A new phishing campaign is exploiting the increasing interest of members of the security community in Flipper Zero to steal their personal information and cryptocurrencies.
Flipper Zero is a portable multifunctional cybersecurity tool for pen testers and hacker enthusiasts. This tool allows researchers to work with a wide range of equipment, supporting RFID emulation, digital key cloning, radio, NFC, infrared, Bluetooth, and more.
The developers launched the device after a hugely successful 2020 Kickstarter campaign that beat the $60,000 funding goal by 81 times after receiving $4,882,784 in pledges.
Since then, demonstrations by security researchers of Flipper Zero's endlessly fun and somewhat intimidating features on social media have helped create a lot of buzz around the device, raising the interest of budding hackers and researchers. However, last year the product was hampered by production problems that caused a shortage of supply, making it impossible to meet the still-growing demand.
Attackers are now taking advantage of the huge interest in Flipper Zero and its absence, setting up fake shops pretending to sell it. These phishing campaigns were discovered by security analyst Dominic Alvieri, who uncovered three fake Twitter accounts and two fake Flipper Zero stores.
At first glance, it appears that one of the fake Twitter accounts has the same ID as the official Flipper Zero account. However, the title actually uses a capital "I" which looks the same as the "l" on Twitter.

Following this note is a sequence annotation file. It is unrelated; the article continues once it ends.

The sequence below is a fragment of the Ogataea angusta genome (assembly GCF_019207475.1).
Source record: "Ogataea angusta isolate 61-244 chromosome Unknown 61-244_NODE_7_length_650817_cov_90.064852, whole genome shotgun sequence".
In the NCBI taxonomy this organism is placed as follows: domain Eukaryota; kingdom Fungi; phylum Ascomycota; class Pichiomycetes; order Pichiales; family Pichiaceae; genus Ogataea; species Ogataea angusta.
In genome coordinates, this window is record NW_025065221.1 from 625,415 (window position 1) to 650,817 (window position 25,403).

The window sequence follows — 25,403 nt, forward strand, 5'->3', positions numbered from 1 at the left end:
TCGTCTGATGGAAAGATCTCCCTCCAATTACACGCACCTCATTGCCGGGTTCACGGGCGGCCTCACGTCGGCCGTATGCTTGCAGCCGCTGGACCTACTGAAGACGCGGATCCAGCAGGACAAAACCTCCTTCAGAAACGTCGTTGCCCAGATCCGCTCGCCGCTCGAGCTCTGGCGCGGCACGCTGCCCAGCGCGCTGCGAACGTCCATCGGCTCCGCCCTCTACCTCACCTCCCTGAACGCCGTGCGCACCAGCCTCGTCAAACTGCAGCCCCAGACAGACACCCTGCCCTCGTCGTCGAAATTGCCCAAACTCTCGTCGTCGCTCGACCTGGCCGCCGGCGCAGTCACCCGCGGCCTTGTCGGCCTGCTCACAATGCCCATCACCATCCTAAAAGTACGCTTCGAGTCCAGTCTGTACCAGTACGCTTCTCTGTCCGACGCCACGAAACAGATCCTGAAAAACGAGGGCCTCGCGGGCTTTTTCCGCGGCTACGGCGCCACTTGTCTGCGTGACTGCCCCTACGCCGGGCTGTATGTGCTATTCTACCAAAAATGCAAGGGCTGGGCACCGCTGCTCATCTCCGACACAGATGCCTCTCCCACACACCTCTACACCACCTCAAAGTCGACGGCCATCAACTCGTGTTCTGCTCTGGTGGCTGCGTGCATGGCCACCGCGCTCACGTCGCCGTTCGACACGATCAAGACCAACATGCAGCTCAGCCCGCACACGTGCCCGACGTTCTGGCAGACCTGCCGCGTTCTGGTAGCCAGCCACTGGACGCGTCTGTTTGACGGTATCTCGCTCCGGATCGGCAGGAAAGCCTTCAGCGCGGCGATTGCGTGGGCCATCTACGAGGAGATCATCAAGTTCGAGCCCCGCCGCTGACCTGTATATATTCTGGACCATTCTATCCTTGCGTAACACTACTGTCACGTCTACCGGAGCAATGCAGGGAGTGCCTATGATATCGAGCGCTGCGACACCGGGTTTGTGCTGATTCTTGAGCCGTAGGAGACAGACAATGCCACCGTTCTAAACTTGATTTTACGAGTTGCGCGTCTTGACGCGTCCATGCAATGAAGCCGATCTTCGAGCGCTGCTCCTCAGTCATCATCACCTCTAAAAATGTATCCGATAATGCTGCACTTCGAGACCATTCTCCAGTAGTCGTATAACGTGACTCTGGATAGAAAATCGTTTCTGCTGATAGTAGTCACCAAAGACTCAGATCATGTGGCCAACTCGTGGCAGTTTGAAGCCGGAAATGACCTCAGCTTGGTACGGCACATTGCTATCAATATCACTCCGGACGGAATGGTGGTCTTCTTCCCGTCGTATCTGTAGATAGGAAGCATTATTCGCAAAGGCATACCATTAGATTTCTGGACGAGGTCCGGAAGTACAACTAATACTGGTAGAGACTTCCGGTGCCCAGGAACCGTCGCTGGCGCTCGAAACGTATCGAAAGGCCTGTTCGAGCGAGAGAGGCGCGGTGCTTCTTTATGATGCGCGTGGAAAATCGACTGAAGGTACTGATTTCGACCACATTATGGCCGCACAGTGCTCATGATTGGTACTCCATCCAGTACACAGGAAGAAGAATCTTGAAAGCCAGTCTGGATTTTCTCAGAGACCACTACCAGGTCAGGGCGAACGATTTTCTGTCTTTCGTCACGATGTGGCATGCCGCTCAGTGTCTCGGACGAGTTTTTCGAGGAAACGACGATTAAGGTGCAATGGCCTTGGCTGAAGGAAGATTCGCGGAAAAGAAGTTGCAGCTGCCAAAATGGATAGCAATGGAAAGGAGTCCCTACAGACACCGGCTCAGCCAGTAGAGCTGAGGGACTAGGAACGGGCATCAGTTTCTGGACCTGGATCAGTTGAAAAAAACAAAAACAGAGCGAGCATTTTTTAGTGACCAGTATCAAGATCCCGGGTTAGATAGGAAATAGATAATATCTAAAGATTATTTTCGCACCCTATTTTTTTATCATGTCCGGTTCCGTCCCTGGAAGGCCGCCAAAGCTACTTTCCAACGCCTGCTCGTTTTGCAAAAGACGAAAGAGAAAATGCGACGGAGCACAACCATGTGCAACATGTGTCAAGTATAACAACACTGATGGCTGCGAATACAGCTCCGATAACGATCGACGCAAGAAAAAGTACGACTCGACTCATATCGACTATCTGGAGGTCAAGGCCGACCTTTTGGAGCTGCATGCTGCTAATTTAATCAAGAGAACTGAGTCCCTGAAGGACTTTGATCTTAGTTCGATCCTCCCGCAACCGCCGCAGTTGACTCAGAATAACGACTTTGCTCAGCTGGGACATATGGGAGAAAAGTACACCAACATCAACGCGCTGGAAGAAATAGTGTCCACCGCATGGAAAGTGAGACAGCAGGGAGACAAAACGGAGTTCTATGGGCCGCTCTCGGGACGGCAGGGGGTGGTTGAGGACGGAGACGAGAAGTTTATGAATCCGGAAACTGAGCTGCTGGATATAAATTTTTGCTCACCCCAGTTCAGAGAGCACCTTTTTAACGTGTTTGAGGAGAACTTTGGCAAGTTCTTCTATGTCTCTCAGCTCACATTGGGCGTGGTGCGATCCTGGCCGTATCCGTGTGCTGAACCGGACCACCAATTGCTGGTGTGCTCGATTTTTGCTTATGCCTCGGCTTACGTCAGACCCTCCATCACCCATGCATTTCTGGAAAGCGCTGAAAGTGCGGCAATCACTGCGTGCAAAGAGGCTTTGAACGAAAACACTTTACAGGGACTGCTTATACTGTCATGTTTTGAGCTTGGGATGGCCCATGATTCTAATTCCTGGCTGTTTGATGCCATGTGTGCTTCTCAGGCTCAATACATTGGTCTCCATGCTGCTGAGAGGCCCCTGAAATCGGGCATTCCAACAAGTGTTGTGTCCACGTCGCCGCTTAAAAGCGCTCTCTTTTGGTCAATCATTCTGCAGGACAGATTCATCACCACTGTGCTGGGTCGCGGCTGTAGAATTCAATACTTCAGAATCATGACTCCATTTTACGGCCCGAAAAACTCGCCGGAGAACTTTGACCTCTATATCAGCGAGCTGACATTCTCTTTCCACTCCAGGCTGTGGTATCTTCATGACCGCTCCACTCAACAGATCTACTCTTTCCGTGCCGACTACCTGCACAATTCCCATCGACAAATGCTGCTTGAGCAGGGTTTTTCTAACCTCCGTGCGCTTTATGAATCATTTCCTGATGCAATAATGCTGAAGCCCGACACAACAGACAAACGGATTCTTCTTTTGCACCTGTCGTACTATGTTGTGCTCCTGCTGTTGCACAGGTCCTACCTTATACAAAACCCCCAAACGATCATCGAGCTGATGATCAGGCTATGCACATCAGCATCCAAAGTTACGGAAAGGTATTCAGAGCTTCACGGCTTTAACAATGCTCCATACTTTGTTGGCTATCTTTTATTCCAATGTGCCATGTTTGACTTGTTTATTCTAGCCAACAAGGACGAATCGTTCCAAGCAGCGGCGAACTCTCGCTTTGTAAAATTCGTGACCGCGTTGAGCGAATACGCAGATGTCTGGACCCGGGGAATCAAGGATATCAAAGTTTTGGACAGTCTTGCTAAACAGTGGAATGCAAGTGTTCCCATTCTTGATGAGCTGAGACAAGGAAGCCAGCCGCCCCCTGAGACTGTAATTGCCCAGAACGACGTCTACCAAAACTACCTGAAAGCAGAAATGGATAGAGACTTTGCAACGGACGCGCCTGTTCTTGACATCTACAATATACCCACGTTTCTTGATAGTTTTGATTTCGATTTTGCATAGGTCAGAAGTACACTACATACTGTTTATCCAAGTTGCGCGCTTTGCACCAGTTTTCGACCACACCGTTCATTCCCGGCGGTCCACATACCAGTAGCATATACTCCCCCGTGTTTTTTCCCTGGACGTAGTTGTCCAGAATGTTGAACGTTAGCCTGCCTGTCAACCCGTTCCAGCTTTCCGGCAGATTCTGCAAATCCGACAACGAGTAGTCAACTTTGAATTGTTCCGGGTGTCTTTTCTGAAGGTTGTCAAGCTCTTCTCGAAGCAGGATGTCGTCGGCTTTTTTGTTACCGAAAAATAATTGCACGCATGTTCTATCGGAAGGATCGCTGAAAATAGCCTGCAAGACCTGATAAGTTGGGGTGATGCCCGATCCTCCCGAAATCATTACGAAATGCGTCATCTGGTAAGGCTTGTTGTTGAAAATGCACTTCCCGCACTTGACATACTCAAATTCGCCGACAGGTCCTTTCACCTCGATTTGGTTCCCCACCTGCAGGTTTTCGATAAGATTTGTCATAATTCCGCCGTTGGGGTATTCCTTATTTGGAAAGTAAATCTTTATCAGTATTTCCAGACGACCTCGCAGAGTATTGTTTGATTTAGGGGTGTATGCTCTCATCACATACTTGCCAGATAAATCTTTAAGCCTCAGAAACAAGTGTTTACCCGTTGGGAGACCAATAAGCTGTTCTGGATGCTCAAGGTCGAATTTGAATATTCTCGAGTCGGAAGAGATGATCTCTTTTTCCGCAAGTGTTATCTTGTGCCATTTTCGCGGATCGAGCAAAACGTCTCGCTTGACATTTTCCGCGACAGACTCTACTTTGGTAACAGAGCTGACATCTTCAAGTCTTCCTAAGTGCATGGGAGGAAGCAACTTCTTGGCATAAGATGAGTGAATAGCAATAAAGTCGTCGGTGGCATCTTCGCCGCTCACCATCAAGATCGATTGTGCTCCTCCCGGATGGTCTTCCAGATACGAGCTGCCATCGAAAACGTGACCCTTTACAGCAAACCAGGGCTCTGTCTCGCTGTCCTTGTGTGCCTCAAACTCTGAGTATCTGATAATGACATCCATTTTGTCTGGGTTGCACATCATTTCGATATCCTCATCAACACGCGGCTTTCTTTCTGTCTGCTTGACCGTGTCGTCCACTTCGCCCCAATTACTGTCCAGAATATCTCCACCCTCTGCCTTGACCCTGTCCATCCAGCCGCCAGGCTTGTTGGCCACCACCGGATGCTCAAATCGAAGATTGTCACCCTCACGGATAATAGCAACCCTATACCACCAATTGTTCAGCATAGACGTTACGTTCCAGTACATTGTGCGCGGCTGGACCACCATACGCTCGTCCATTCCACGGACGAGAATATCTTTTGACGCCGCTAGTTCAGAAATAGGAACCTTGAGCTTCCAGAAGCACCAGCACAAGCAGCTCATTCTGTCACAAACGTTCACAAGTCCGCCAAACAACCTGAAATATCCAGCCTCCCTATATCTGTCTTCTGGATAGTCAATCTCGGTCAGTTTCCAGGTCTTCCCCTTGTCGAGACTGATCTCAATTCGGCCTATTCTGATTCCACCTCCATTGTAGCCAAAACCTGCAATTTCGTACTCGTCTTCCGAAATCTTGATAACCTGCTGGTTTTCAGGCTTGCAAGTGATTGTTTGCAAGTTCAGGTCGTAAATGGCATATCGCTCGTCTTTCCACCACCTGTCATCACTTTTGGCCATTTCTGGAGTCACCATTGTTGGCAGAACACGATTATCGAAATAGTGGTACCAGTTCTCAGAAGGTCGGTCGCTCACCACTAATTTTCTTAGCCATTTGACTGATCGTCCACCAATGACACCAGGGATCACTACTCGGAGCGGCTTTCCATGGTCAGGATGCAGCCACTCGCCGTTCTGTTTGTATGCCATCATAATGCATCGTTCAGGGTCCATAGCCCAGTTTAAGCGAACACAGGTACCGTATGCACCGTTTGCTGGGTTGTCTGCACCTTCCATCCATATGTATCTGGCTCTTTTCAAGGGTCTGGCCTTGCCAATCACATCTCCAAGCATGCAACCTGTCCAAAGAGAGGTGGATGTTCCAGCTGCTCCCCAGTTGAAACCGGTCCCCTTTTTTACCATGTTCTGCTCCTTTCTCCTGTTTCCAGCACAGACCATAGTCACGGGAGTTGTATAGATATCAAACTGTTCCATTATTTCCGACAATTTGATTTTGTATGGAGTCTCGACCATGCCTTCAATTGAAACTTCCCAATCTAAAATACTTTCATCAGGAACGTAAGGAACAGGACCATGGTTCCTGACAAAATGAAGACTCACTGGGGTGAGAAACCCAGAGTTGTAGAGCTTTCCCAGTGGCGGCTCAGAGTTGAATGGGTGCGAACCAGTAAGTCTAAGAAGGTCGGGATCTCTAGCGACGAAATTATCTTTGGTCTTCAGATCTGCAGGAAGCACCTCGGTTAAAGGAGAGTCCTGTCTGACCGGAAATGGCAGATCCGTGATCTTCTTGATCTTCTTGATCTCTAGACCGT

This fake Twitter account is actively responding to people about other accounts' availability and tweets to make it look legitimate. As of this writing, one of the fake stores remains online, pretending to sell the Flipper Zero, Wi-Fi module, and case for the same price as the real store.
The goal is to direct shoppers to a phishing checkout page where they are asked to enter their email addresses, full names, and shipping addresses. Victims are then given the choice to pay with either Ethereum or Bitcoin and are informed that their order will be processed within 15 minutes of being submitted.
No payments were received to the listed wallet addresses, so either the particular store failed to fool the security researchers or use new wallets after each transaction.
The hackers have since moved to using plisio.net invoices to accept cryptocurrency payments, which now include Litecoin. However, these invoices do not work, claiming that the order has expired. As long as interest and scarcity persist, cybercriminals will continue to try to impersonate Flipper Zero through fake stores to trick security enthusiasts into revealing their personal information and cryptocurrencies.